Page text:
The Mill Museum will present an exhibit on History and Christmas and the Winter Holidays in New England. Trees, wreaths, decorations, vintage toys, and other fun stuff will all be on display. Free for children 15 and under, when accompanied by an adult. The Mill Museum is located at 411 Main Street, Willimantic. For more information, please visit:
Connecticut State Museum of Natural History and Connecticut Archaeology Center
Saturday, December 14th, 3:00 p.m.
Connecticut's Indigenous People
More than 10,000 years ago, people settled on lands that now lie within the boundaries of the state of Connecticut. Leaving no written records and scarce archaeological remains, these peoples and their communities have remained unknown to all but a few archaeologists and other scholars. How do we know anything about these ancient people? What are the clues and discoveries that tell the story of Connecticut’s indigenous peoples from the first settlement to the present day?
Dr. Lucianne Lavin, Director of Research and Collections at the Institute for American Indian Studies, drew on exciting new archaeological and ethnographic discoveries, interviews with Native Americans, and rare documents for her new book, Connecticut’s Indigenous Peoples-What Archaeology, History, and Oral Traditions Teach Us About Their Communities and Their Cultures. The book creates a fascinating and remarkably detailed portrait of indigenous peoples before European contact and of their changing lives during the past 400 years. Join Dr. Lavin and learn about how and why she wrote the book as well as some of the intriguing histories and cultural characteristics of Connecticut’s indigenous peoples upon which it is based. A question and answer session will follow. Copies of the book will be available for signing.
This event is free, and no registration is required. For adults and children ages fourteen and above; children must be accompanied by an adult. Presented by the Connecticut State Museum of Natural History and Connecticut Archaeology Center, part of the College of Liberal Arts and Sciences at UConn For more information, please visit:
Denison Homestead Museum
Saturday-Sunday, December 21st-22nd, 11:00 a.m.-4:00 p.m.
Christmas House Tours and Festive Fun
Celebrate the holidays with a visit to the beautifully decorated Denison Homestead Museum. Enjoy two fun-filled days of music, storytelling, and other festive activites, including house tours with staff in period clothing and ornament making by the Clayroom of Groton. Cookies and hot chocolate, too! Cost is $10.00 per person for adults, $5.00 per child, or $25.00 per family. FREE for Active Military, spouses and their children. Denison Homestead Museum is located at 120 Pequotsepos Road, Mystic. For more information, please visit:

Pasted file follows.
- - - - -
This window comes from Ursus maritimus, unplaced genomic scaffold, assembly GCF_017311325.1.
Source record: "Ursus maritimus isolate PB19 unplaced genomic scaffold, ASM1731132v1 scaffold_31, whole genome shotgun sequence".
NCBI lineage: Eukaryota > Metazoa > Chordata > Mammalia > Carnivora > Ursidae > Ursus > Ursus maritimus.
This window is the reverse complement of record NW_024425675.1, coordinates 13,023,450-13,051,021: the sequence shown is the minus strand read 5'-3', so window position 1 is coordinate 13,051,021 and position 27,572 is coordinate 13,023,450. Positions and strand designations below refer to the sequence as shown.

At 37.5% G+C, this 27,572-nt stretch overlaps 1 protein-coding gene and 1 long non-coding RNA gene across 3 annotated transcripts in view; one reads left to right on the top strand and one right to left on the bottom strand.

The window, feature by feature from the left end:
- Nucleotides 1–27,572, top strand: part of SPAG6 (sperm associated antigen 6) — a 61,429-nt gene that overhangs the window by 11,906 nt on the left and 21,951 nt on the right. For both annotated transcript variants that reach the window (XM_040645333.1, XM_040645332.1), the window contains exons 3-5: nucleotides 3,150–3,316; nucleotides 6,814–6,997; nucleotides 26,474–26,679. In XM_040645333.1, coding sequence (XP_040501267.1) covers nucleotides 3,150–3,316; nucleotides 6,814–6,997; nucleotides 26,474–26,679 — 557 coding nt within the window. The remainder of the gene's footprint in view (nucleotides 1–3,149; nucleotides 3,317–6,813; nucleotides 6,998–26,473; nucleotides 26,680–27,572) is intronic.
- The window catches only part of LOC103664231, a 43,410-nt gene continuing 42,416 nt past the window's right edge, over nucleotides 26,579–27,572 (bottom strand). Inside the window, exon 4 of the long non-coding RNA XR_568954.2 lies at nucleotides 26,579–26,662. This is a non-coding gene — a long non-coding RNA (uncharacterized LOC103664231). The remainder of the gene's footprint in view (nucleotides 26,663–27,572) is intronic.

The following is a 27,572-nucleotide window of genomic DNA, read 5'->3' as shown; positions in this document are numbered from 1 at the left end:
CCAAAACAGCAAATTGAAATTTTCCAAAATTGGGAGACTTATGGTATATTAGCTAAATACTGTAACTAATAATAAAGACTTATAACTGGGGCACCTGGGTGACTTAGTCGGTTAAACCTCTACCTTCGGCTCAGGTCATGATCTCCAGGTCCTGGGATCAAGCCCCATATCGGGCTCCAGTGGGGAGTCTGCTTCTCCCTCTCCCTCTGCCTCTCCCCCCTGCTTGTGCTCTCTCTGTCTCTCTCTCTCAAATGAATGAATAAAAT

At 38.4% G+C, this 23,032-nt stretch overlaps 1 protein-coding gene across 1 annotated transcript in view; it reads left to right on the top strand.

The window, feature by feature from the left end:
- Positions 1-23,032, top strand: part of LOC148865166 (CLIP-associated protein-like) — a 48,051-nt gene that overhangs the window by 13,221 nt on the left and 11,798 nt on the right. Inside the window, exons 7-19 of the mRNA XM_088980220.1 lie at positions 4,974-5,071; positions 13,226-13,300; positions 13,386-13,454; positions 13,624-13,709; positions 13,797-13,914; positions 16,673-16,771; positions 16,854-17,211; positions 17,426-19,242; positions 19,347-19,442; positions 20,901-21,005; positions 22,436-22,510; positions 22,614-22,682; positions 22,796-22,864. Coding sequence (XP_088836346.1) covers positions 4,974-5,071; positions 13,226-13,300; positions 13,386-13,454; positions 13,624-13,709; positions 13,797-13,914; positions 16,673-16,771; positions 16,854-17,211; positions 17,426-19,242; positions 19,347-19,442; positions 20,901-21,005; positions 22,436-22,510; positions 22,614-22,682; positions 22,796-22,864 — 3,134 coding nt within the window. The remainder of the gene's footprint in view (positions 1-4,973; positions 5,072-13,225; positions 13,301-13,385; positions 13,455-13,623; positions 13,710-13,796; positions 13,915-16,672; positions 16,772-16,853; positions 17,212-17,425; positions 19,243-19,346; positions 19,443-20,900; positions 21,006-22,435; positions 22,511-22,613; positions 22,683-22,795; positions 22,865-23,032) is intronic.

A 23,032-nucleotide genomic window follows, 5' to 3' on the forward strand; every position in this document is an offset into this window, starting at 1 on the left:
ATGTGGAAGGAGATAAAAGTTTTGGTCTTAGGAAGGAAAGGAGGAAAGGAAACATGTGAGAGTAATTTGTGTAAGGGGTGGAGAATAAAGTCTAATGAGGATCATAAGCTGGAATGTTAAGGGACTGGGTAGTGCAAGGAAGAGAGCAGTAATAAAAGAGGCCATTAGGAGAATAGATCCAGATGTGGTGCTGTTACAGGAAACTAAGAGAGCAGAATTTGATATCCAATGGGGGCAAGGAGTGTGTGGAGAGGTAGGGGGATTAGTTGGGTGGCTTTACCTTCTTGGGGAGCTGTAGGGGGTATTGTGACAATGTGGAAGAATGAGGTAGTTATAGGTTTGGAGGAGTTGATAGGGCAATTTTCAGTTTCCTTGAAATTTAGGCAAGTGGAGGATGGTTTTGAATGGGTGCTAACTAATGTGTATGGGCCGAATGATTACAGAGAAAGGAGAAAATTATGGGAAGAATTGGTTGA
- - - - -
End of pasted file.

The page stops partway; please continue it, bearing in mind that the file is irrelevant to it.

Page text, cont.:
Your Support is Important!
The East Lyme Historical Society owns and maintains the Thomas Lee House and Little Boston School House, offers educational programs to the community throughout the year, works to provide access to historical materials through its publications, archives, and website, and is always ready to work with other groups to help foster understanding and appreciation of the history of our town.
And we do it all as volunteers!
The generosity of our town and our members is greatly appreciated. Time, energy, and dollars donated are put immediately to work.
If you are currently a member, THANK YOU! If not, please consider joining us. You may download the Membership Form here, or print the Membership Form page here, and mail either one to us, or you can contact us at:
Donations are always welcome.
And please remember: all of our programs are open to the public, free of charge. We welcome your participation!
BUSINESS OWNERS: Become a Business Member of the East Lyme Historical Society for only $50 a year. Members receive a free listing on our Business Directory page, with a link to their own sites, as well as being mentioned in our newsletters. Our website is currently attracting over 700 unique visitors and 10,000 hits each month, from all over the country, and from around the world. Many of them are in the process of planning trips to our area, and would be interested in the services you provide. Local residents will recognize your generosity, as well.
INTERESTED IN BEING A VOLUNTEER? The Society is busy year-round, with a calendar full of events to plan and execute, and a substantial property to maintain. We are always looking for people to get involved. If you have ideas, would like to help organize future activities, or want to be a more active member of the society, let us know. We'd be thrilled to hear from you!